Have you ever had an Aviation cocktail? Made with gin, maraschino liqueur, and crème de violette (the secret to the gorgeous lavender color!), this once-retro cocktail is back for good.
The Aviation is hard to resist: It’s tasty, has a great pedigree, and is also really, pretty.
This once-forgotten classic has made quite a comeback in the past decade or so, mostly at fancy cocktail bars. But it’s easy to make at home, provided you’re willing to track down the right ingredients!
The History of the Aviation Cocktail
The early 2000s marked the beginning of the so-called cocktail renaissance when American cocktail connoisseurs sought to rediscover pre-Prohibition cocktail recipes that had been lost to time. One of them was the Aviation.
The first Aviation recipes bandied about had just three ingredients: gin, maraschino liqueur, and lemon juice. This conforms to the formula of a sour – base liquor, a sweet ingredient, and a sour ingredient – with maraschino as the sweet ingredient.
But then Aviation recipe was discovered, with a mysterious fourth ingredient: crème de violette.
What is Crème de Violette?
Crème de violette is a liqueur that’s made from (and tastes like) violets. Depending on where you live, tracking down crème de violette may prove to be a challenge. Until 2007 there was no way to buy crème de violette in the United States. But then Haus Alpenz began importing the Rothman & Winter crème de violette, and the Aviation exploded in popularity.
For a long time that Rothman & Winter crème de violette was the only option available; now there are a few others, including the Giffard crème de violette. Look for crème de violette at a larger liquor store or specialty shop, in the area for liqueurs and cordials. In a pinch, you can substitute Crème Yvette, although the final cocktail color will be a little different.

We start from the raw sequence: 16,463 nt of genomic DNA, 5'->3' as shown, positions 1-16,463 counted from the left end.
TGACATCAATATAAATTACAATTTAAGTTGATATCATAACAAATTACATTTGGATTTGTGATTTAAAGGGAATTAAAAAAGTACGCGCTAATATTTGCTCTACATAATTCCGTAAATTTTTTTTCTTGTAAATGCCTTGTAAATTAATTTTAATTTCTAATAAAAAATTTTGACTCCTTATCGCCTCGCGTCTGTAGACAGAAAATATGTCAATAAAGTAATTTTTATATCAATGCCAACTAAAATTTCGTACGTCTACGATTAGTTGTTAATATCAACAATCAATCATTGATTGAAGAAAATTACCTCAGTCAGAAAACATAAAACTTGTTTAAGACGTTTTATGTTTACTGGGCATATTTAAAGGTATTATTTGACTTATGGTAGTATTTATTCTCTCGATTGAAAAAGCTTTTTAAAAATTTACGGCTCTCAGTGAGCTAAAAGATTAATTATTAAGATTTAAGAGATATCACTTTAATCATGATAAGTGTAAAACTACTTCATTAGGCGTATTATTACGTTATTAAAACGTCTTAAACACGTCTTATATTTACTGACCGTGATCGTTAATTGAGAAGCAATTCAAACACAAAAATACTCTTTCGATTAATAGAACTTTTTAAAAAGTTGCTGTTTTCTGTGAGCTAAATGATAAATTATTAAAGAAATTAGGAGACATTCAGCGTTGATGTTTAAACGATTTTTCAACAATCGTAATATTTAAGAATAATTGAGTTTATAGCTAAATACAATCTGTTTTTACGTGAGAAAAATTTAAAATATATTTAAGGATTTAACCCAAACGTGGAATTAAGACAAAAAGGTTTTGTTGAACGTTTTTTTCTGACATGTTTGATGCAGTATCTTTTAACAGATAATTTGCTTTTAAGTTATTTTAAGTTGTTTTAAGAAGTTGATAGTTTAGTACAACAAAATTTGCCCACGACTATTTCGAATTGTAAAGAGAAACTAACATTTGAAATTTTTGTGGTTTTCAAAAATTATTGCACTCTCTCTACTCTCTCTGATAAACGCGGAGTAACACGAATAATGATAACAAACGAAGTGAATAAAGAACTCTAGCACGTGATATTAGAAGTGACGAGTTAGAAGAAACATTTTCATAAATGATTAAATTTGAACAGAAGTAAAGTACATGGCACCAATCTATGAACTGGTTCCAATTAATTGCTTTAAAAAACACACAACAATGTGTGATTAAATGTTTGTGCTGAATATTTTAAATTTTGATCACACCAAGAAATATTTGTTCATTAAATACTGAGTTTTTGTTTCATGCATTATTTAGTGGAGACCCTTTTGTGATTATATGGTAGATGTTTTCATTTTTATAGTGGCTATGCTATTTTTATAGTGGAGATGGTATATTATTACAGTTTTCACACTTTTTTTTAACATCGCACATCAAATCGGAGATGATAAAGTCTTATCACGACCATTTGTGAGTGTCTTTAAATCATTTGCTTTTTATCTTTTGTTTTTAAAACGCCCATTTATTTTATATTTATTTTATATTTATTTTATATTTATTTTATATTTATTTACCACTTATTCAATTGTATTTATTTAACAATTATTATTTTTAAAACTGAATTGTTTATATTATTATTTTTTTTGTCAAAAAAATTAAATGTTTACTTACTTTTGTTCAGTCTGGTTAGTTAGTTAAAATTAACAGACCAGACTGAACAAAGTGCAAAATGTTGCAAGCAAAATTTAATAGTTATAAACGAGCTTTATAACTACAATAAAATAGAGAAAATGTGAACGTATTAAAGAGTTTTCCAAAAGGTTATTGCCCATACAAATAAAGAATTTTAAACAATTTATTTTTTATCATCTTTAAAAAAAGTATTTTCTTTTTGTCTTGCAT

Is it really essential to the drink? Yes. This floral liqueur adds a new twist to what would otherwise be a gin sour. The Aviation is a crisp, bright and lively gin cocktail, but the floral notes from the crème de violette are what make it unique and memorable, and give it that lovely pale lavender color.
What Maraschino Liqueur Should I Use?
If you have the good fortune of finding a bottle of crème de violette, it’s likely that retailer will also stock maraschino liqueur, the other important ingredient in an Aviation. Maraschino, which smells a little like cherries, a little like almonds, and a little like forgotten things, shows up in a lot of classic cocktail recipes, most notably the Last Word. Think of it as your ticket into the world of classic cocktails!
The Luxardo maraschino is by far the easiest to find, and the one I use in all my cocktails. You’ll find it in the distinctive straw-wrapped green bottle. Other brands, like Maraska and Lazzarroni, are less common but equally nice (and slightly less expensive).
Not Sure About the Special Liqueurs?
If they’re not already part of your arsenal, acquiring both crème de violette and maraschino liqueur may seem like a big deal. If you’re hesitant, I suggest ordering an Aviation at a bar first to see if it’s a drink you really like. But in my mind it’s worth it; the Aviation is a really beautiful and unique drink, and sure to take your cocktail night to the next level.
Which Gin Should I Use?
You don’t need a particularly fancy gin to make a decent Aviation: any mid-priced gin in the London Dry style will do. I like Broker’s – it’s been my go-to gin for a long while, and can usually be had for around $20 a bottle.
That being said, a very nice gin can really elevate (see what I did there?) your Aviation. If you want a real treat, try Nolet’s Silver Gin, which has notes of rose and white peach. It blends beautifully with the other liqueurs.
What’s Up With That Bright Purple Color?
Do a Google search for “Aviation cocktail” and you’ll see a lot of photos of drinks that are a bright, vibrant purple. This, I am sorry to say, is wrong.
If you make an Aviation with the proper proportions and shake it properly, you’ll wind up with a drink that is more blue-gray (or pale lavender) than bright purple. It’s the color of the sky at dusk, which allegedly inspired the name of the drink.
Hey, I love the idea of a bright purple cocktail, but in order to achieve this, you’d have to add enough crème de violette to make your drink taste like it was punched by a bar of soap.
More Fancy Cocktails to Enjoy:
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